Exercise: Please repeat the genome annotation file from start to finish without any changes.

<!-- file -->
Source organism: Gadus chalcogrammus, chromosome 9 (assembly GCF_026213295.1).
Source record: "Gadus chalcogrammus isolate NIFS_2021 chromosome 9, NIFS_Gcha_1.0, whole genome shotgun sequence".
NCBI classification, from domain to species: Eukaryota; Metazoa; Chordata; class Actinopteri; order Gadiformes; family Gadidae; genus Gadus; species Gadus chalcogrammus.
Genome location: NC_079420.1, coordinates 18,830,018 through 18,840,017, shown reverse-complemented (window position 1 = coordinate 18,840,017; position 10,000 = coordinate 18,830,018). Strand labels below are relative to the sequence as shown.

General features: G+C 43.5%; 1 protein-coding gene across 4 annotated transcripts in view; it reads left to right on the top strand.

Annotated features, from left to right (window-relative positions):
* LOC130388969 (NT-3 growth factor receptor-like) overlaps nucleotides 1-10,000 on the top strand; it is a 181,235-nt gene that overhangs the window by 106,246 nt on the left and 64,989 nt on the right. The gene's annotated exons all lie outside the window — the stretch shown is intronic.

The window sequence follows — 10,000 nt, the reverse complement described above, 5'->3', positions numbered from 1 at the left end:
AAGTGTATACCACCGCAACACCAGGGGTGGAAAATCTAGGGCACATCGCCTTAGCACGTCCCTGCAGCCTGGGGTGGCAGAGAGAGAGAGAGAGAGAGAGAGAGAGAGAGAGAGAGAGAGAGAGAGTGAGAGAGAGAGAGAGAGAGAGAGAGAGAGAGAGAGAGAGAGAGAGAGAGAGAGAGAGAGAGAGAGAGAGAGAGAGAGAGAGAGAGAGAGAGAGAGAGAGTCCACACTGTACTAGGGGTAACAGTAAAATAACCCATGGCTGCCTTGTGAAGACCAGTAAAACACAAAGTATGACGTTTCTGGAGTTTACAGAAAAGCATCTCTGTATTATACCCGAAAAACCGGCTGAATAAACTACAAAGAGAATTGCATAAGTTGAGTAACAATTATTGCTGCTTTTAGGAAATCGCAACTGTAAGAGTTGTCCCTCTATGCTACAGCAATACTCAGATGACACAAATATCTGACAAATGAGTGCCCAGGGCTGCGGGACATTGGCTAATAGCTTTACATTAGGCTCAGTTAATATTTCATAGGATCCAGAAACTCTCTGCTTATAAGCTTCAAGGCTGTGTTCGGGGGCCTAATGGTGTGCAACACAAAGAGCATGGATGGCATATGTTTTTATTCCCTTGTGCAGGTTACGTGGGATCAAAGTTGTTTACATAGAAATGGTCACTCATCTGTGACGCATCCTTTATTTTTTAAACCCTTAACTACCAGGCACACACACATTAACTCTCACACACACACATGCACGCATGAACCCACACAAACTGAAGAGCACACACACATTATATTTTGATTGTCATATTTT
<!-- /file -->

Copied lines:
Source organism: Gadus chalcogrammus, chromosome 9 (assembly GCF_026213295.1).
Source record: "Gadus chalcogrammus isolate NIFS_2021 chromosome 9, NIFS_Gcha_1.0, whole genome shotgun sequence".
NCBI classification, from domain to species: Eukaryota; Metazoa; Chordata; class Actinopteri; order Gadiformes; family Gadidae; genus Gadus; species Gadus chalcogrammus.
Genome location: NC_079420.1, coordinates 18,830,018 through 18,840,017, shown reverse-complemented (window position 1 = coordinate 18,840,017; position 10,000 = coordinate 18,830,018). Strand labels below are relative to the sequence as shown.

General features: G+C 43.5%; 1 protein-coding gene across 4 annotated transcripts in view; it reads left to right on the top strand.

Annotated features, from left to right (window-relative positions):
* LOC130388969 (NT-3 growth factor receptor-like) overlaps nucleotides 1-10,000 on the top strand; it is a 181,235-nt gene that overhangs the window by 106,246 nt on the left and 64,989 nt on the right. The gene's annotated exons all lie outside the window — the stretch shown is intronic.

The window sequence follows — 10,000 nt, the reverse complement described above, 5'->3', positions numbered from 1 at the left end:
AAGTGTATACCACCGCAACACCAGGGGTGGAAAATCTAGGGCACATCGCCTTAGCACGTCCCTGCAGCCTGGGGTGGCAGAGAGAGAGAGAGAGAGAGAGAGAGAGAGAGAGAGAGAGAGAGAGAGTGAGAGAGAGAGAGAGAGAGAGAGAGAGAGAGAGAGAGAGAGAGAGAGAGAGAGAGAGAGAGAGAGAGAGAGAGAGAGAGAGAGAGAGAGAGAGAGAGAGTCCACACTGTACTAGGGGTAACAGTAAAATAACCCATGGCTGCCTTGTGAAGACCAGTAAAACACAAAGTATGACGTTTCTGGAGTTTACAGAAAAGCATCTCTGTATTATACCCGAAAAACCGGCTGAATAAACTACAAAGAGAATTGCATAAGTTGAGTAACAATTATTGCTGCTTTTAGGAAATCGCAACTGTAAGAGTTGTCCCTCTATGCTACAGCAATACTCAGATGACACAAATATCTGACAAATGAGTGCCCAGGGCTGCGGGACATTGGCTAATAGCTTTACATTAGGCTCAGTTAATATTTCATAGGATCCAGAAACTCTCTGCTTATAAGCTTCAAGGCTGTGTTCGGGGGCCTAATGGTGTGCAACACAAAGAGCATGGATGGCATATGTTTTTATTCCCTTGTGCAGGTTACGTGGGATCAAAGTTGTTTACATAGAAATGGTCACTCATCTGTGACGCATCCTTTATTTTTTAAACCCTTAACTACCAGGCACACACACATTAACTCTCACACACACACATGCACGCATGAACCCACACAAACTGAAGAGCACACACACATTATATTTTGATTGTCATATTTT